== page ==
Though on the river, it is a half-marine place.
Typical sea-plants grow on the saltings by the shore.
In summer, I noticed that the graves below the
Sea-eaten and storm-furrowed walls of the church
Have wreaths of sea-lavender laid upon them.
Public Record is an audio-poetry piece available as a walking tour via Metal, or to stream and download. There is further information and sources for all of the poems , as well as full credits for the many contributors, and a few videos made for various arcane reasons.
The poems of Public Record: Estuary portray a place built of the in-between. The Essex region of the Thames estuary is neither river nor sea, modern nor ancient, natural nor man-made. Combining new writing with texts sampled from, and inspired by, 19th-century archival reports of sea disasters in the estuary – along with period nature- and travel-writing – Public Record Estuary is an exploration of a time and place largely defined by its indefiniteness. In such a situation, people’s lives are lost; disappearing into history’s saltings. Public Record exhumes these lives and haunts the ancient fishing village of Leigh-on-Sea with their essence.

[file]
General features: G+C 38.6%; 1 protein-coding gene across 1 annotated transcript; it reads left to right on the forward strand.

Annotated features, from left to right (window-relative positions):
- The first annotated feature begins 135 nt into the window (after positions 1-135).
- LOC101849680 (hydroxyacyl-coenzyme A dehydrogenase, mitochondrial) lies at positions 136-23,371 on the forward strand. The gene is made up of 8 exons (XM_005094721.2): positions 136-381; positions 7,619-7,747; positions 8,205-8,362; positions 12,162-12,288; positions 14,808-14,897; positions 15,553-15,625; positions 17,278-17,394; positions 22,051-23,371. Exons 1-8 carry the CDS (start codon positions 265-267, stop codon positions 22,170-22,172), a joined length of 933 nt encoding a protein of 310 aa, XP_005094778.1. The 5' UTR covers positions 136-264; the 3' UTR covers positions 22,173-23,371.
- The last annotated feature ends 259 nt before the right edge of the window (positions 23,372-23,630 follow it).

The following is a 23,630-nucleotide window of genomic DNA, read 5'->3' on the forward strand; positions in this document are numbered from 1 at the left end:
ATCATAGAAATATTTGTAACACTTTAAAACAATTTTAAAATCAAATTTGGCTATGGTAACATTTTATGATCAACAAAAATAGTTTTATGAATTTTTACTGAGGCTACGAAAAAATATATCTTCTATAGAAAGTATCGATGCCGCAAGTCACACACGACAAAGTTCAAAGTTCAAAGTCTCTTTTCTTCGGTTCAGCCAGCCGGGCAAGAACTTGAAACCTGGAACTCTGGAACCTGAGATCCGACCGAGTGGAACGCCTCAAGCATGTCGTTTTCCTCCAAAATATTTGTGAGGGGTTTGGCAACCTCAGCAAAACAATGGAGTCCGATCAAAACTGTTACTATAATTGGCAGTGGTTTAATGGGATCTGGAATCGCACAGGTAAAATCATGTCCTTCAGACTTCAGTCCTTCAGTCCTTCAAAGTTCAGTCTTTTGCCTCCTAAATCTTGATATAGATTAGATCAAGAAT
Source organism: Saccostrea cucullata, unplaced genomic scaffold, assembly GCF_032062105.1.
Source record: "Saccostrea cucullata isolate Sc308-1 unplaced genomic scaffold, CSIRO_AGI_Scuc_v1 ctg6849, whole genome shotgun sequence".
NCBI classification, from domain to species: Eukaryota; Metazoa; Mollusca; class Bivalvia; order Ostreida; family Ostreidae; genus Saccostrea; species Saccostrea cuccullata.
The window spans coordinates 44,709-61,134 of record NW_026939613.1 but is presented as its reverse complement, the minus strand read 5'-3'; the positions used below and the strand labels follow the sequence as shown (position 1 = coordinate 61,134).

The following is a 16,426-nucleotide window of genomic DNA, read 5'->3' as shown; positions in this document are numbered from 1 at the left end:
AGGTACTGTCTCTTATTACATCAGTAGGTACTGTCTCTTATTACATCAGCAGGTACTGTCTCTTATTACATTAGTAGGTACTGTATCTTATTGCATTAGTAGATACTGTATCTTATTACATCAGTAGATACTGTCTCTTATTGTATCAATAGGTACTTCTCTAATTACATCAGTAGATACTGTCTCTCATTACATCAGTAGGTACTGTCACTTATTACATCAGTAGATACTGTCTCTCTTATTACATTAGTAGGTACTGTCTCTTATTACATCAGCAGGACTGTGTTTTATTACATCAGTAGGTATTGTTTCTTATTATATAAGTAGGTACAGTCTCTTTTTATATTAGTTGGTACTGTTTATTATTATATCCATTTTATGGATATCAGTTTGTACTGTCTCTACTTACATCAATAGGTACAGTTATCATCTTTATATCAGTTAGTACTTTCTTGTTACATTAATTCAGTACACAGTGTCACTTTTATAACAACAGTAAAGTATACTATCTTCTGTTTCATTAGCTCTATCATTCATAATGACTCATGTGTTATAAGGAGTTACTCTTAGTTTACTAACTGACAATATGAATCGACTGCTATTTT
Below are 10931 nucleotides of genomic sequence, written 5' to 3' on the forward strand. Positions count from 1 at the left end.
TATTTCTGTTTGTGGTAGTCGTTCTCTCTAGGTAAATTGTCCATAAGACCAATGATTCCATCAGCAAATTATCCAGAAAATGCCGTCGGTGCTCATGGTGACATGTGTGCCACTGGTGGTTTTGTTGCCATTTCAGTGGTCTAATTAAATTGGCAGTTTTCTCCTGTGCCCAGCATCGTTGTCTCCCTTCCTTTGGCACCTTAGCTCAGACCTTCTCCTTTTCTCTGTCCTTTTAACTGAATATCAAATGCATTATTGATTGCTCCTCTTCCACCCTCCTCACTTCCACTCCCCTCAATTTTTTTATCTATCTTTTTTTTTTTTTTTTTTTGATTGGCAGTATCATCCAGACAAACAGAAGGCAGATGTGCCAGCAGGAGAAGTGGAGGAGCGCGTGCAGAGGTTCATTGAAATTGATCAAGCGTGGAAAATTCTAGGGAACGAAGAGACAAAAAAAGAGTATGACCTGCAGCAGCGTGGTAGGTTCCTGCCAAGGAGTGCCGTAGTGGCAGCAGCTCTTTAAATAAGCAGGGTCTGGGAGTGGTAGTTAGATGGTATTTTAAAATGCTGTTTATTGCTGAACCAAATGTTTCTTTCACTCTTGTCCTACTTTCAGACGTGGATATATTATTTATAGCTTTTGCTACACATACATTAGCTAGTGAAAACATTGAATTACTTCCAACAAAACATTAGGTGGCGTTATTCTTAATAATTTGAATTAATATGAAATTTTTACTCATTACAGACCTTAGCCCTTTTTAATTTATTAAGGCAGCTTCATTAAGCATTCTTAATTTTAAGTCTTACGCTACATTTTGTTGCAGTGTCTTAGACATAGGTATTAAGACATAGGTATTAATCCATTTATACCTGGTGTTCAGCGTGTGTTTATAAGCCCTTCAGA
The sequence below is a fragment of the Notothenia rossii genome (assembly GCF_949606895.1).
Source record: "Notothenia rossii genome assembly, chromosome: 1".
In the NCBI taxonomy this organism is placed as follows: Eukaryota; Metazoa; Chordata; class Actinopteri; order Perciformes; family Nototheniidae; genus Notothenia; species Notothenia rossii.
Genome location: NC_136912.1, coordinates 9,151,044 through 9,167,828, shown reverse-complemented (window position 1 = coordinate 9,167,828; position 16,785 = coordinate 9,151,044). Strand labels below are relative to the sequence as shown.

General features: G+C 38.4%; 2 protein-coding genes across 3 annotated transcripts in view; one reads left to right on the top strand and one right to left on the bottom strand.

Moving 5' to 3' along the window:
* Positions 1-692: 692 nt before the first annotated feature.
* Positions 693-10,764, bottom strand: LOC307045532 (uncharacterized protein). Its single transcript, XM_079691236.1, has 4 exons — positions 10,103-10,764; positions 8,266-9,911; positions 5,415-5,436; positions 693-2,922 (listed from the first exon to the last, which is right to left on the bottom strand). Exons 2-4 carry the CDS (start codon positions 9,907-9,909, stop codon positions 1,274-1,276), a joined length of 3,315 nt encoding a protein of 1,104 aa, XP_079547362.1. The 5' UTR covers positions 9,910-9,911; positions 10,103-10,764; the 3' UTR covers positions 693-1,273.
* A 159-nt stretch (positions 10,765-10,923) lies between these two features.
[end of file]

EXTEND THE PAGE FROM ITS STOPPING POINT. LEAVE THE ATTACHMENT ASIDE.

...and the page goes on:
Public Record: Estuary debuts at Shorelines: Literature Festival of the Sea, 8-10 November, 2013, in Leigh-on-Sea. The cycle of around 20 poems is experienced as an audio walking-tour of Leigh, downloadable to a smartphone or available on MP3 players via Shorelines. The works and map will be available permanently on this website after 10 November.
The poems and project are written and produced by Justin Hopper; the piece was commissioned by Metal.
These works have involved a slew of the region’s artists in collaboration. Readers include Essex poets Stuart Bowditch, Adrian Green, Syd Moore, Ray Morgan and Jo Overfield, as well as Hopper and London writer Lucy Greeves; the poems were recorded by John Hannon at No Recording Studios. The piece is bookended with commissioned compositions by arcane Southend band Lost Harbours, and created through sound design and interstitial compositions by London artist Scanner. An installation version of Public Record: Estuary includes photographs by Simon Fowler.